How much do we know about the life on our Changing Planet?
How many different types of animal, plants, bacteria and fungi are there? And where did they come from?
Scientists, over many years, have tried to organise and count the number of species and estimates range from 3 million to 30 million. So, why is it so hard to work this out?
In these pages and links you can find out more about the world around us, how it has changed in the past and what might happen in the future.
What is Biodiversity and why does it matter?Biodiversity describes the variety of life on earth. 'Biodiversity is the variation of life forms within a given ecosystem, biome or for the entire Earth. The biodiversity found on Earth today consists of many millions of distinct biological species, which is the product of nearly 3.5 billion years of evolution'. (Wikipedia)
The first person to use the word biodiversity was Walter. G. Rosen, an American botanist who organised a National Forum on Biological Diversity in 1985. It combines the words biological diversity into one word 'biodiversity'. The word was first published by the American biologist Edward O Wilson in 1988 when it was used as the title to the report of the National Forum on Biological Diversity.
Without a good understanding of all the species that inhabit the earth it is difficult to understand the causes of biological diversity and the likely consequences of a reduction in biodiversity. Does it matter if we lose 25% of all mammal species? Does it matter if we lose 25% of insect species? Does it matter if we lose the mammals species more than if we lose the insect species? Does it matter if there aren't so many plants and animals? Almost every animal or plant, no matter how small, has a part to play in maintaining our environment.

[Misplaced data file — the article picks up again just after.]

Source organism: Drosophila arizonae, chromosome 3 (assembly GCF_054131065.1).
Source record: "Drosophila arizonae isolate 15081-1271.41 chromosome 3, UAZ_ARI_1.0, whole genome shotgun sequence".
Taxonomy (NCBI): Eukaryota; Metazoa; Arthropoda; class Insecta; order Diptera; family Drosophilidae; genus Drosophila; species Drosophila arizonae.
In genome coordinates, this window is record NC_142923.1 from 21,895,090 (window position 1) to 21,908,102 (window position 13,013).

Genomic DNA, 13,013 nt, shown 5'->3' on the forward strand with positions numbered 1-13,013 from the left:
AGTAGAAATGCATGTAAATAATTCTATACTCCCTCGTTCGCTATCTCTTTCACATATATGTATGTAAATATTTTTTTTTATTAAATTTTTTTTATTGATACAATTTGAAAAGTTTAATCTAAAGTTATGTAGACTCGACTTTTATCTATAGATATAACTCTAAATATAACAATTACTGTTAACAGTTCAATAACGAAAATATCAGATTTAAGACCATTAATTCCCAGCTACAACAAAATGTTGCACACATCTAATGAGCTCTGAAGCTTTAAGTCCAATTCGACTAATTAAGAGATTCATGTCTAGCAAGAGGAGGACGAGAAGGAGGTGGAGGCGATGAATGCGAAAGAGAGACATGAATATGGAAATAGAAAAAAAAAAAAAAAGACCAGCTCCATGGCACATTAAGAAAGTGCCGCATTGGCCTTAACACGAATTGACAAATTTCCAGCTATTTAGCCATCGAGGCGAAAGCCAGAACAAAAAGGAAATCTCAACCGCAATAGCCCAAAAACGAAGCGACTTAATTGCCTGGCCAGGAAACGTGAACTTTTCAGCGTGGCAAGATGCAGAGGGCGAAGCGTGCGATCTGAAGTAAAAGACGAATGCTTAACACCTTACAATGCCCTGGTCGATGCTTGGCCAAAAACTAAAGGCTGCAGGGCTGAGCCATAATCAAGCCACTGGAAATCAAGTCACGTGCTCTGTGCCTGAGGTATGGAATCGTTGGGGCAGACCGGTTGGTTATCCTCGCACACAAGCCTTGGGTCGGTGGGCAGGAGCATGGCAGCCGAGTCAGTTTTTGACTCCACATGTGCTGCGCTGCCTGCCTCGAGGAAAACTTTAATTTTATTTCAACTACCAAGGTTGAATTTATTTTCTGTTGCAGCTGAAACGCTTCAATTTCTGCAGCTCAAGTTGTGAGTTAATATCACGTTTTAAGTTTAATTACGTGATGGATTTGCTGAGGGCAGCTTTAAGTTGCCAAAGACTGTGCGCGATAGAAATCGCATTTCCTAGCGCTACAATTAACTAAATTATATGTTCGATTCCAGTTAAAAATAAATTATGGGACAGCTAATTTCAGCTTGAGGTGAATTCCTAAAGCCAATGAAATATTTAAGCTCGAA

One reason for valuing biological diversity is that food, medicines and clothes are derived from natural products. 25% of medicines on Pharmacy shelves in Europe and America come from 120 species of plants. But throughout the world the traditional medicines of native peoples makes use of around 25,000 species of plants. The interactions between biological and physical processes maintain the earth's biosphere as a place where life can flourish. With impending changes in climate caused by the increasing scale of human activity there is good reason to be worried about reductions in biological diversity. Another reason is the ethical imperative of stewardship...we have a moral duty to look after our planet and hand it on in good order to future generations.
What do you think? Explore these pages and resources to find out more.
Changing Planet Resources and Home Experiments
As part of the Changing Planet project our curators have produced a number of resources exploring the themes of biodiversity and sustainability.
You can watch videos connected to our Changing Planet project in our Changing Planet Playlist on YouTube.
You can check out images fom the collection the Changing Planet Group Flickr Slideshow.
Or you can go to our Changing Planet downloads page to access information and activity sheets.
Check out Johan Oldekop's Mad As A Scientist Blog focusing on photography, science & the environment.
"Biodiversity is the variation of life forms within a given ecosystem, biome or for the entire Earth."